Once you have been medically and legally cleared for service, you will be provided a no-fee passport (including appropriate visas), and your travel arrangements will be made. You will receive detailed information about the post and arrival instructions. Generally, Peace Corps Response Volunteers will be medically and legally cleared within six to eight weeks of invitation.

Safety and Security

  • What about Volunteer safety?

    The safety and security of all Volunteers continues to be the highest priority for the Peace Corps. All Response Volunteers will receive a comprehensive safety and security briefing during orientation at the Peace Corps post and will be asked to complete a safety and security training online prior to their departure for service. It is critical that Response Volunteers use caution and common sense and follow the security guidelines developed by their post.
    Learn more about safety and security.


  • What type of training is provided for a Peace Corps Response assignment?

    Orientation for Peace Corps Response Volunteers can vary both in terms of length and content, depending on the country and project in which the Volunteer is placed. The length of orientation can be as short as a few days or as long as 14 days; some posts may also require the Volunteer to stay with a host family during the orientation.

    Occasionally, orientation is conducted simultaneously with pre-service training for Peace Corps Volunteers serving 27 months. Such sessions may be conducted jointly with Peace Corps Trainees. Standard sessions in which Response Volunteers take part may include those with medical staff, a safety and security briefing, administrative policies and procedures, and project-specific information. Response Volunteers may also be required to participate in cultural orientation sessions and limited language training, as well as participate in a short homestay.


  • Are departure dates flexible?

    Departure dates for specific programs are determined by the country of service and the partner organization. Candidates who are able to depart during the requested time frame will be more competitive. In some cases, the partner and post may be willing to accommodate a candidate who has a special request.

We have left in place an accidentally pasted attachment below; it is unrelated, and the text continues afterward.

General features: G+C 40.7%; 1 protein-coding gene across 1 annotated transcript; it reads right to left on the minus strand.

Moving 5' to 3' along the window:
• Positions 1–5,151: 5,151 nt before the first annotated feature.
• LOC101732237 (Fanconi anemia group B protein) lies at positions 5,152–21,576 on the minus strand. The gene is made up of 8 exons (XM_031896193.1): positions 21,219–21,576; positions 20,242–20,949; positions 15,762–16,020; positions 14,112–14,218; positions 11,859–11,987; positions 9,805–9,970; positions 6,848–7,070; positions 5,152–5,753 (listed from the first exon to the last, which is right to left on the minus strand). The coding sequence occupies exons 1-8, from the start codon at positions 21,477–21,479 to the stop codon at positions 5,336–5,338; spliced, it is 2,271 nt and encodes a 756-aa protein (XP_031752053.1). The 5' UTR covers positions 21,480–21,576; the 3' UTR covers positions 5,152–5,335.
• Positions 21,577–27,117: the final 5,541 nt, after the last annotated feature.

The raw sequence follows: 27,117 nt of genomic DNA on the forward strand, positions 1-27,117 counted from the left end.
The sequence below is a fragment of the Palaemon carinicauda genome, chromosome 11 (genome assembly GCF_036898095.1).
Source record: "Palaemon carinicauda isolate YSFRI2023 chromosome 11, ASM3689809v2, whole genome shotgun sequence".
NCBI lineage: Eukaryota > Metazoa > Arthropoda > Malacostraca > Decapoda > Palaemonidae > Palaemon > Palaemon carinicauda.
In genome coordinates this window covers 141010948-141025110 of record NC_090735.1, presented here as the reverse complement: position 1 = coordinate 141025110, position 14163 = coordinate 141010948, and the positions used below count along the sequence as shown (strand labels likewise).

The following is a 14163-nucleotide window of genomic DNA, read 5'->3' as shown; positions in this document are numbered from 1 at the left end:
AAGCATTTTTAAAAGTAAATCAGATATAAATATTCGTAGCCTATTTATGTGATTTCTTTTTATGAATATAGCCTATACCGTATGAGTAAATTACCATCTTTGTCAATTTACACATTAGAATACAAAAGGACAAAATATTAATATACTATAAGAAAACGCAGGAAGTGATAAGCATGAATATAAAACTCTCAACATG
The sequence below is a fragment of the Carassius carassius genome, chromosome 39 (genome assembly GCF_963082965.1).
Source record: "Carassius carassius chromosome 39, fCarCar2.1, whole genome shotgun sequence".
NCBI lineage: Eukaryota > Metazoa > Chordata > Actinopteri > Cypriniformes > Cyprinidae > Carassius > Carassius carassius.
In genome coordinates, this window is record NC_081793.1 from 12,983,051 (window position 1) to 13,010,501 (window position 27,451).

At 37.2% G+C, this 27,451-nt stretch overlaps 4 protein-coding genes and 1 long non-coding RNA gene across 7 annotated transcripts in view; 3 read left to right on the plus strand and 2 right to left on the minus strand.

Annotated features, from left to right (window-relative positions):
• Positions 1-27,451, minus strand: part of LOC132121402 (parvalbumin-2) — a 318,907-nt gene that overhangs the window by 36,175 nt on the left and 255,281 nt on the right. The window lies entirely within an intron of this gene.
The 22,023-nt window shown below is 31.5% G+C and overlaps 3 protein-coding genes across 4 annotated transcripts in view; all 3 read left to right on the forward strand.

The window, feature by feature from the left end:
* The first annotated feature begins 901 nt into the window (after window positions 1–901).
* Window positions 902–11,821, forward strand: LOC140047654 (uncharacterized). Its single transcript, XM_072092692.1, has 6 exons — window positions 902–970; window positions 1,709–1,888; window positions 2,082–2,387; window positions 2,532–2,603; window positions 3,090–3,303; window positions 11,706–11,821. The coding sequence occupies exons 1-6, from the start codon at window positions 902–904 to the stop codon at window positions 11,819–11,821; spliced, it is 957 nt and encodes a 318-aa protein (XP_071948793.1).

• Do Response Volunteers work alone or with other Volunteers?

    While arrangements vary by assignment, Volunteers should expect to live on their own and work independently.

  • What are the working hours?

    Hours will vary depending on the nature of the assignment; however, all Volunteers are responsible 24 hours a day, 7 days a week for their personal conduct and professional performance, as stated in the Core Expectations (PDF).


  • What is housing like?

    Response Volunteer housing can take many forms, depending on the type of housing available in a particular location and the standard practice employed by the Peace Corps post. Whether in a rented apartment with other Response Volunteers or living with a host family, such housing is expected to meet the same standards set for Peace Corps Volunteers.


  • What are the range of benefits?

    Response Volunteers receive the same benefits as Peace Corps Volunteers, including: transportation to and from their country of service; settling-in, living, and leave allowances; two vacation days per month of service; medical care; and for those who complete their service, the option to receive cash-in-lieu of a return plane ticket.